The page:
Israel’s map of threats, which once included a list of states, now contains a list of organizations: Islamic State (IS), Hamas, Hezbollah and so on. The IDF has updated its mode of action and battle order accordingly. Much effort has been invested in its ability to fly large forces to distant sites on aircraft with “high survivability” to carry out precision surgical strikes against consequential terror targets. All IDF special units receive high priority and are dealt with at the General Staff level, and even above-General Staff level, with regard to resource concentration, planning and inputs of non-IDF intelligence and espionage organizations, including various government ministries.
So, how are the IDF's goals now defined? Victory in its previous format is out. The new goal is “achieving diplomatic aims set for the battle in a way that will lead to the improvement of the security situation after the conflict.” No more statements and declarations about toppling the Hamas regime, defeating Hezbollah, or destroying organization X. The IDF often went in big and came out small. Now it wants to go in small and exit somewhere in the middle. This is an issue of adjusting expectations.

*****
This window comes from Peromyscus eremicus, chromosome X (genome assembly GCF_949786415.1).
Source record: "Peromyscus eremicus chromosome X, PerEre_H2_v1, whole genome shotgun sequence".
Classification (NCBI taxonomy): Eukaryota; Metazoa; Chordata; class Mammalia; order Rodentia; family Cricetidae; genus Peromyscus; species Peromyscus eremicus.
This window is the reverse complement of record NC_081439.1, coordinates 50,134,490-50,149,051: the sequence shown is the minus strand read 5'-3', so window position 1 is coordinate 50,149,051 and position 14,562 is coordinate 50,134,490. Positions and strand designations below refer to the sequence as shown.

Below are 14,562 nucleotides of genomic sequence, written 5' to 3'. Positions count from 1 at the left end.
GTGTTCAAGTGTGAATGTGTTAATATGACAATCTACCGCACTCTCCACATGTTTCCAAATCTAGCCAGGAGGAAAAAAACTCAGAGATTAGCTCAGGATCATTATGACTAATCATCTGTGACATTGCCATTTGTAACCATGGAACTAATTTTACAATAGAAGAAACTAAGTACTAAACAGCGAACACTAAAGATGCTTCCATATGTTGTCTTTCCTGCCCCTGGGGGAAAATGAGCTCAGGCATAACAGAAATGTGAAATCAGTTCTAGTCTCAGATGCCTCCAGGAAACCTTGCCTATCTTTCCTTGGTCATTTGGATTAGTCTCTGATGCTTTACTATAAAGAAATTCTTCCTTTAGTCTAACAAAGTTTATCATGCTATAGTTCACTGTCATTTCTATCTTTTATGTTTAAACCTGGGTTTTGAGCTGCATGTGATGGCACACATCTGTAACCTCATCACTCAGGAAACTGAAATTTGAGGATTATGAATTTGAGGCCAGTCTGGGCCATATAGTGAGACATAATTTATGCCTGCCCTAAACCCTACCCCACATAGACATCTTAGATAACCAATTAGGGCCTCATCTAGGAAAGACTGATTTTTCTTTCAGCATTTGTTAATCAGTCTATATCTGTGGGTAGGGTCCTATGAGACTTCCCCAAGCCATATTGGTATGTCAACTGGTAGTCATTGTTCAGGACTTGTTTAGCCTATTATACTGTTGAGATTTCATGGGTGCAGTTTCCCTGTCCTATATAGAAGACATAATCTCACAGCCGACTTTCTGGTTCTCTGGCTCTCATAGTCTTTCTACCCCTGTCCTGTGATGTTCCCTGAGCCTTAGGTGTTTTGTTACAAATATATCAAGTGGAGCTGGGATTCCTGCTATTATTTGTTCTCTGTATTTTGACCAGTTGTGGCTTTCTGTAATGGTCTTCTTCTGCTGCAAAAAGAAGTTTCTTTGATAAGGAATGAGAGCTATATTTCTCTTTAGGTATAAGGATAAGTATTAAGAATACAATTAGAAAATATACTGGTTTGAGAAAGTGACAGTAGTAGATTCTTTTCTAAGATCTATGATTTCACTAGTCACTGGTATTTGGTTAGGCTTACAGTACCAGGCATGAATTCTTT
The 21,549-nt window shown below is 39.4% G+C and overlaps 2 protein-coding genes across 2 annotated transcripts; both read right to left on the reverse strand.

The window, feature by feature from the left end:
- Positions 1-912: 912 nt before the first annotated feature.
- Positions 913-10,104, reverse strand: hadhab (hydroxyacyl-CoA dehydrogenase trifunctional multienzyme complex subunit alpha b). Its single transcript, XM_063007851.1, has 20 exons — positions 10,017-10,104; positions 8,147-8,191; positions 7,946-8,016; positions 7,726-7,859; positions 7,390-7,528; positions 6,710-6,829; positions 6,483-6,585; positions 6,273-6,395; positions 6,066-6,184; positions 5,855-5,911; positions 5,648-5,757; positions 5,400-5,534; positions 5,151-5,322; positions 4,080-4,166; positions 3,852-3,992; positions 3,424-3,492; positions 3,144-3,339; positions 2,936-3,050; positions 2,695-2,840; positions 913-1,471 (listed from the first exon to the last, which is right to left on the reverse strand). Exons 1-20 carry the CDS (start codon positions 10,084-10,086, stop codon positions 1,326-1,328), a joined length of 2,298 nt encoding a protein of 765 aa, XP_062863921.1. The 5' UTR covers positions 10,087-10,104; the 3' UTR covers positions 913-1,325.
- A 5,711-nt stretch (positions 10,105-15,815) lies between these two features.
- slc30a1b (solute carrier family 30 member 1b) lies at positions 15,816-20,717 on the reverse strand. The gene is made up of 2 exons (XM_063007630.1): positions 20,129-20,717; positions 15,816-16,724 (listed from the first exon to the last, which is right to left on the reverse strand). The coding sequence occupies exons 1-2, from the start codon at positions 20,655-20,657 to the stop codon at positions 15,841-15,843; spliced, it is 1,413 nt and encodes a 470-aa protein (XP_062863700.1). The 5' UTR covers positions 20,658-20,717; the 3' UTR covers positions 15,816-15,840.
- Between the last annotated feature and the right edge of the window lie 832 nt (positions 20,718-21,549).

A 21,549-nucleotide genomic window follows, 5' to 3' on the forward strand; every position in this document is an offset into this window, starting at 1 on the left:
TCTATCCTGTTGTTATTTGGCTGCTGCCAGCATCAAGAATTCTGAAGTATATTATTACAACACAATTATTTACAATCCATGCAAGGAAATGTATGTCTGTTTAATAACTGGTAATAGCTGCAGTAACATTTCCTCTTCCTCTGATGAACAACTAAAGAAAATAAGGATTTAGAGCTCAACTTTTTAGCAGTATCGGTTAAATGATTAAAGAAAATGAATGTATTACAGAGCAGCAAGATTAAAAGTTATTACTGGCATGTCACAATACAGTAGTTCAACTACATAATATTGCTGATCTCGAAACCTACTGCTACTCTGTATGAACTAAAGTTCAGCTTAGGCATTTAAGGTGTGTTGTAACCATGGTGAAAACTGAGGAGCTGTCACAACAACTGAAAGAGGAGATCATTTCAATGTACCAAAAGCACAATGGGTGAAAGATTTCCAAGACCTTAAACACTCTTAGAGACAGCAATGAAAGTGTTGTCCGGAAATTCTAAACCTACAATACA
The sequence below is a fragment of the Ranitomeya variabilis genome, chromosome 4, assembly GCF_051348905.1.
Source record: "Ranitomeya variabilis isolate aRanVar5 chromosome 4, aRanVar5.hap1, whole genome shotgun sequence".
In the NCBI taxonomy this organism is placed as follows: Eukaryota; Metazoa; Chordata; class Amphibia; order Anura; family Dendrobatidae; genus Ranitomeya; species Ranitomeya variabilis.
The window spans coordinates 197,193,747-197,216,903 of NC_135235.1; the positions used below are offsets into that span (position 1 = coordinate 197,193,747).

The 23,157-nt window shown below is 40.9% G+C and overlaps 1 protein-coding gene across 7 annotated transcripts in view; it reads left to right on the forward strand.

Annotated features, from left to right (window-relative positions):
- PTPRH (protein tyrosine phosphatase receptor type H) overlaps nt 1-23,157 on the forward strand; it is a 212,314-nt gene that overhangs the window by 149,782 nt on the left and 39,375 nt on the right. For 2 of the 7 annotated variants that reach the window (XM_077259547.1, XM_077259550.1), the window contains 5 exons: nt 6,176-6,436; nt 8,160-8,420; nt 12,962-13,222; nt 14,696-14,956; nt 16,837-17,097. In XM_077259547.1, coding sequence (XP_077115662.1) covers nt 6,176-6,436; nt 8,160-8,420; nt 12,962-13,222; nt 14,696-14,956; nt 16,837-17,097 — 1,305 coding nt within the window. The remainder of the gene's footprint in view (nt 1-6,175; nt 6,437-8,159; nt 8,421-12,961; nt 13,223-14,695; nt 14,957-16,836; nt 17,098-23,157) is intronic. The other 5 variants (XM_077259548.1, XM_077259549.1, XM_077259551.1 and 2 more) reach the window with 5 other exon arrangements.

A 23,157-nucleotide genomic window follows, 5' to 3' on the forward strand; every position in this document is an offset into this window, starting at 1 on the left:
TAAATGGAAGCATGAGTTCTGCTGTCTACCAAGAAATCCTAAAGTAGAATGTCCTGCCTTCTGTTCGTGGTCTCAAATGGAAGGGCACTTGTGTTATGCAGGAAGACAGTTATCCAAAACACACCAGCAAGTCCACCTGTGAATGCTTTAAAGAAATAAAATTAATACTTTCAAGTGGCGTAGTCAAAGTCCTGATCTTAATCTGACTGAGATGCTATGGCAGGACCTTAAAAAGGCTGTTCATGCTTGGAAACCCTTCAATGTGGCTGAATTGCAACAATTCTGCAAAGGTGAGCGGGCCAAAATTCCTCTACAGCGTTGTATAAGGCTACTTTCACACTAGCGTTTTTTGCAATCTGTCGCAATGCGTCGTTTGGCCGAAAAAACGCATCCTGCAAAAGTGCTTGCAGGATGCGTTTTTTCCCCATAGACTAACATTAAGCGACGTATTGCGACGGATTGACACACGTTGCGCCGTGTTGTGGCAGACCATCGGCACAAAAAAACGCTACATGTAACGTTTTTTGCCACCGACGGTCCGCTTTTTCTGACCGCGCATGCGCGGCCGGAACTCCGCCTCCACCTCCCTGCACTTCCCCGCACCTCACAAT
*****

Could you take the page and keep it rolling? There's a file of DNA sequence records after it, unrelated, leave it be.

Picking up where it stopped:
Once upon a time, the IDF’s main reference scenario was the so-called big event, in other words, a large-scale assault or invasion of Israel’s enemies, led by the conventional armies of Egypt and Syria, on its borders. Today, however, that scenario no longer has credence. The Syrian army has been wiped from the map of threats for at least the next decade, and Israel enjoys strategic cooperation with Egypt and Jordan. What is left is Iran, with its strategic terror arms in the area, i.e., Hezbollah and Hamas, and the Sunni jihad organizations like IS, Jabhat al-Nusra and their ilk.